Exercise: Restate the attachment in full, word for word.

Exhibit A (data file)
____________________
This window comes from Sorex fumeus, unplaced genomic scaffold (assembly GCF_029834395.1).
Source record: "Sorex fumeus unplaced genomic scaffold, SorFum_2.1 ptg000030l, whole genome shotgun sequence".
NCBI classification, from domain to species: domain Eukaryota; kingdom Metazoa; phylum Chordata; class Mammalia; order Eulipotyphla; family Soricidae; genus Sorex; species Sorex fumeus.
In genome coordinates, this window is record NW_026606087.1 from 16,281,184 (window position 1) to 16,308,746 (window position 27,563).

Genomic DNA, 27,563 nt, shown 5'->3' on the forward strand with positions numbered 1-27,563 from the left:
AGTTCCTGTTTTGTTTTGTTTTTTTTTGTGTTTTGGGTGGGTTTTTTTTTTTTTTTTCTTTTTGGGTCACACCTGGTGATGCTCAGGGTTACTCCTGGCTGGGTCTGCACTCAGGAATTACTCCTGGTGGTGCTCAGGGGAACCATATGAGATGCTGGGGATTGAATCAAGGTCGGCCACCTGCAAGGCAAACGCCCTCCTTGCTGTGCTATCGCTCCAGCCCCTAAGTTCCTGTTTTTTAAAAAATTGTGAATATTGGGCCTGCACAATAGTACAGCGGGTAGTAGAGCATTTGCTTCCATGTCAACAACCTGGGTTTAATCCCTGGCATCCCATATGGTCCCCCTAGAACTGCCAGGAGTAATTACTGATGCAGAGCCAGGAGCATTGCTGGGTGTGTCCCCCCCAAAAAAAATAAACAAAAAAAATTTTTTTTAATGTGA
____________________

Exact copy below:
This window comes from Sorex fumeus, unplaced genomic scaffold (assembly GCF_029834395.1).
Source record: "Sorex fumeus unplaced genomic scaffold, SorFum_2.1 ptg000030l, whole genome shotgun sequence".
NCBI classification, from domain to species: domain Eukaryota; kingdom Metazoa; phylum Chordata; class Mammalia; order Eulipotyphla; family Soricidae; genus Sorex; species Sorex fumeus.
In genome coordinates, this window is record NW_026606087.1 from 16,281,184 (window position 1) to 16,308,746 (window position 27,563).

Genomic DNA, 27,563 nt, shown 5'->3' on the forward strand with positions numbered 1-27,563 from the left:
AGTTCCTGTTTTGTTTTGTTTTTTTTTGTGTTTTGGGTGGGTTTTTTTTTTTTTTTTCTTTTTGGGTCACACCTGGTGATGCTCAGGGTTACTCCTGGCTGGGTCTGCACTCAGGAATTACTCCTGGTGGTGCTCAGGGGAACCATATGAGATGCTGGGGATTGAATCAAGGTCGGCCACCTGCAAGGCAAACGCCCTCCTTGCTGTGCTATCGCTCCAGCCCCTAAGTTCCTGTTTTTTAAAAAATTGTGAATATTGGGCCTGCACAATAGTACAGCGGGTAGTAGAGCATTTGCTTCCATGTCAACAACCTGGGTTTAATCCCTGGCATCCCATATGGTCCCCCTAGAACTGCCAGGAGTAATTACTGATGCAGAGCCAGGAGCATTGCTGGGTGTGTCCCCCCCAAAAAAAATAAACAAAAAAAATTTTTTTTAATGTGA